Coal'sfuture in the U.S. energy mix came into sharper focus on the campaign trailthis week, while in Congress efforts were made by both Democrats andRepublicans to ensure the fuel's survival.
TheRepublican National Committee on July 11 voted to the word "clean" to thediscussion of the need for coal in the party's platform, following an absenceahead of the last presidential election. The addition echoes the party's presumptive , Donald Trump, who hasadvocated "clean coal" use in campaign speeches. But the move drew asharp retort from environmentalists.
Thevote came as coalcompany political action committees and industry advocates continue to fund Republican candidates with fewexceptions, with two moving significant attention to state-level races.
InCongress, a pair of Democratic senators teamed up to support continued coal usein the U.S. with the introductionof a bill aimed at expanding tax breaks and eligibility for companies pursuingcarbon capture and storage projects. Mining interests, however, said thecurrent regulatory environment made it difficult to make any progress ondevelopment of the technology.
In a July 12 talk hosted by the American Coal Council, former executive FredPalmer called for astronger partnership with the U.S. government to ensure "21st century coal"in the post-election landscape. Palmer pushed for greater federal support forcoal technologies that will allow lower emissions from power generation toensure industry longevity.
Meanwhile,Republicans and the administration continue to clash over spending billsas changes to thefederal coal-leasing program remain a sticking point in the U.S. Department ofInterior spending bill. The agency appropriations bill by the U.S. House ofRepresentatives includes a section that would eliminate the review of thefederal coal leasing program and disallow any spending towards making possibleroyalty rate changes. The White House has threatened a veto.
Globaldemand for coal, especially in Southeast Asia, will improve slightly in thenext few years, but will peak around the mid-2020s, experts said July 12 at anenergy conferencehosted by the U.S. Energy Information Administration. Some said, however, thatU.S. coal exporters would benefit little.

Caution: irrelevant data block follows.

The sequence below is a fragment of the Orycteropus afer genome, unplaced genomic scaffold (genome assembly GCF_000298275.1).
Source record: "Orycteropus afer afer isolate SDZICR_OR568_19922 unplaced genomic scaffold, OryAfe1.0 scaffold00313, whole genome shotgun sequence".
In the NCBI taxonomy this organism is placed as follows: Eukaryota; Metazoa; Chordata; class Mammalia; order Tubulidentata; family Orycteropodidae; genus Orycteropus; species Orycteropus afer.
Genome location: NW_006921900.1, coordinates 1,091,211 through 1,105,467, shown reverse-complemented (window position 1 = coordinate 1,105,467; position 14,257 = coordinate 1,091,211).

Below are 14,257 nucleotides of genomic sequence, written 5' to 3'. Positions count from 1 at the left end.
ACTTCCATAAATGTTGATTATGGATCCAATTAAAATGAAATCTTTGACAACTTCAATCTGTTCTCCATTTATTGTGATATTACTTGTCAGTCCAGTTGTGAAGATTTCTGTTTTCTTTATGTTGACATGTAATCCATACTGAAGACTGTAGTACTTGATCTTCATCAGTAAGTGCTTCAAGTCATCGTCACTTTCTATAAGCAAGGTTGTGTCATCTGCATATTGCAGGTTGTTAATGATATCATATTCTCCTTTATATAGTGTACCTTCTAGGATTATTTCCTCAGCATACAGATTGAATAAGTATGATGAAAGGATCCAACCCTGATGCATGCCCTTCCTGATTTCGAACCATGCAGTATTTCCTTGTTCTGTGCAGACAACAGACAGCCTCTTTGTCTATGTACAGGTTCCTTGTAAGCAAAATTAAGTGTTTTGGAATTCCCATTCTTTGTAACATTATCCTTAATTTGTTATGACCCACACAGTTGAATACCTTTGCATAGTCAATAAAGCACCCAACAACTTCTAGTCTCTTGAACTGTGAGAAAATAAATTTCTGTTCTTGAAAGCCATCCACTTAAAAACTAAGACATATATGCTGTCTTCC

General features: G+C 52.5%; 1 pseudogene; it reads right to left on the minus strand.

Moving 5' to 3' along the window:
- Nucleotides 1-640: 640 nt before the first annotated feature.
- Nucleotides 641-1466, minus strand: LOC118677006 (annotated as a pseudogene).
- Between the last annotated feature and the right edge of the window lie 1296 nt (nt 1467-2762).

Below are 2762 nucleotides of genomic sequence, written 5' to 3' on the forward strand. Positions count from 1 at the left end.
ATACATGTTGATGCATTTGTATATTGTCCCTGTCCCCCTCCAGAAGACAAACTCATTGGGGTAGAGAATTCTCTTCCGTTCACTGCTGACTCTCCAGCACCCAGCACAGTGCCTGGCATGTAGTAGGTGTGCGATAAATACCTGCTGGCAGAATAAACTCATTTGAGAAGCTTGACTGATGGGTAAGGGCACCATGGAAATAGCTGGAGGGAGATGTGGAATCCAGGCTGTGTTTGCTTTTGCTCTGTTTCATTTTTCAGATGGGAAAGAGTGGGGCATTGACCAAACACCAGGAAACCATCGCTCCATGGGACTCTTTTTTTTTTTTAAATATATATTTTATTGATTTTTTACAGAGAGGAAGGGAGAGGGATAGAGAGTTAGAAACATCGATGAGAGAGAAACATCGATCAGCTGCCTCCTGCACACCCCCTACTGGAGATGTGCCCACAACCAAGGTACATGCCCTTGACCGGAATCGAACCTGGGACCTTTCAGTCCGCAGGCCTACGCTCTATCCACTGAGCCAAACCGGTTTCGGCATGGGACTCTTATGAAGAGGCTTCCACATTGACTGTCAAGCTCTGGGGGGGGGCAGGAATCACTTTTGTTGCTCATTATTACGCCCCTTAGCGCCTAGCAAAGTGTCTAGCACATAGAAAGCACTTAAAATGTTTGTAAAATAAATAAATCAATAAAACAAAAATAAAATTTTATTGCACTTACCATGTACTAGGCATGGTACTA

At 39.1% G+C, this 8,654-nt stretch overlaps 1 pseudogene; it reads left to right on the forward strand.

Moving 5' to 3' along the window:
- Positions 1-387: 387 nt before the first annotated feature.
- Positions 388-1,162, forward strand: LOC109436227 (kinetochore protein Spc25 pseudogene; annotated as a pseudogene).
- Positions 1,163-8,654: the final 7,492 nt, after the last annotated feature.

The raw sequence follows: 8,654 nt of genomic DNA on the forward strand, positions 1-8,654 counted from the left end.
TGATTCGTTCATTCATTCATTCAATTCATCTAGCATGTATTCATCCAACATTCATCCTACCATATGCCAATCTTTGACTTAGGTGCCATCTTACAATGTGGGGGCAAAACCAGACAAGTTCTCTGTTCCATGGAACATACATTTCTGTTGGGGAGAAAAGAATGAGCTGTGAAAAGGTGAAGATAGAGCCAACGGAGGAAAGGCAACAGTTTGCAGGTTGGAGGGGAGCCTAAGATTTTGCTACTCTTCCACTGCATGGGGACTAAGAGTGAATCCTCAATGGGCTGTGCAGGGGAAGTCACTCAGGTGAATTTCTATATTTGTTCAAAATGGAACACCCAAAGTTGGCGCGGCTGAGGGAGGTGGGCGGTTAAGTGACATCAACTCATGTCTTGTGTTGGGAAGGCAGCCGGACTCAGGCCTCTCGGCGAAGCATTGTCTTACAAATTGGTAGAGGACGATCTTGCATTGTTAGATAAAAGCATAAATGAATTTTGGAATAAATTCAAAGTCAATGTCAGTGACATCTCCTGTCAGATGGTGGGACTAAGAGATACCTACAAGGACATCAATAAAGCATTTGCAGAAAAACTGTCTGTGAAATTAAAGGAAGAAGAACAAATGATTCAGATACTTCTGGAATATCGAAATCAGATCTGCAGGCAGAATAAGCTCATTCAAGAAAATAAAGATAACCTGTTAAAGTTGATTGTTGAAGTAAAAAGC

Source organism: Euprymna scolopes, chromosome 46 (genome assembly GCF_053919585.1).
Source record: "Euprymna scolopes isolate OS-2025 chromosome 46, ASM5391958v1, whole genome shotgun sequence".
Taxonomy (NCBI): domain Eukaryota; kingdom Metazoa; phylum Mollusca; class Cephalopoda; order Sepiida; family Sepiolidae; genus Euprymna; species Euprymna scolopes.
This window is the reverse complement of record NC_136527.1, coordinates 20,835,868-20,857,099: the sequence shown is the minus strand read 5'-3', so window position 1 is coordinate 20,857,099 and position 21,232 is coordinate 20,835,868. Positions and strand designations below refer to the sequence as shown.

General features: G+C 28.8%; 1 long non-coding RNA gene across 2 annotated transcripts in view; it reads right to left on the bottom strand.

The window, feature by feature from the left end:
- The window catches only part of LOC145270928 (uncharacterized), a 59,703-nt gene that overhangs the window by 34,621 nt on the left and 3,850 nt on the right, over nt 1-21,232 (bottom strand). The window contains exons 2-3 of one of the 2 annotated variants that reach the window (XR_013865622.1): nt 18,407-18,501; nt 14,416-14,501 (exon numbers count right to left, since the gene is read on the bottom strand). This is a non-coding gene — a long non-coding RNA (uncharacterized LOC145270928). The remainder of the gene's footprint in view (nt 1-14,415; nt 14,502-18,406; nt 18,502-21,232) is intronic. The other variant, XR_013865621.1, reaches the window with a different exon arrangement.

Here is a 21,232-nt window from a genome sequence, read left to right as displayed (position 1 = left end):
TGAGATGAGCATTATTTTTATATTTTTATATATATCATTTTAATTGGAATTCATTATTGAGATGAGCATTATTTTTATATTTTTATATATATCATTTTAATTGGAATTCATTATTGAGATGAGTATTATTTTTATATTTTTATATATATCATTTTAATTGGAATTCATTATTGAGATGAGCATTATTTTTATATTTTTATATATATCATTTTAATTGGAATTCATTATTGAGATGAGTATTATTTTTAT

Domestically,weekly coal rail deliveries sloweddown after five straight weeks of gains. Production cuts enactedsince the beginning of the year could make 2016 the year with the largest U.S.production decline since the beginning of record keeping in 1949.
InWest Virginia coal country, things are especially grim. West VirginiaUniversity's latest look at its state's coal forecast a grim future for the industry'sshort- and long-term prospects. The report is projecting West Virginia's 2016production to fall to 68 million tons. That is down from 158 million tons in2008 and 95 million tons in 2015.
Oneanalyst this week predictedthat if current coal production rates and natural gas prices hold roughlylevel, the price-crushing oversupply of utility coal stockpiles could return tonormal levels by the summer of 2017.
this week moved closer to emergingfrom bankruptcy, announcing dealswith the United Mine Workers of America and the state of West Virginia overreclamationobligations. The company is still facing resistance from federal mining regulators over plans tosettle reclamation obligations in Wyoming.
, another coalminer navigating bankruptcy, this week asked a court for time to gain approval of itsreorganization plan.
Lastly, Chairman andCEO Garry Neil Drummond diedJuly 13 at the age of 78. Drummond had been with the company for more than 50years and was praised as an exemplary leader and a great visionary.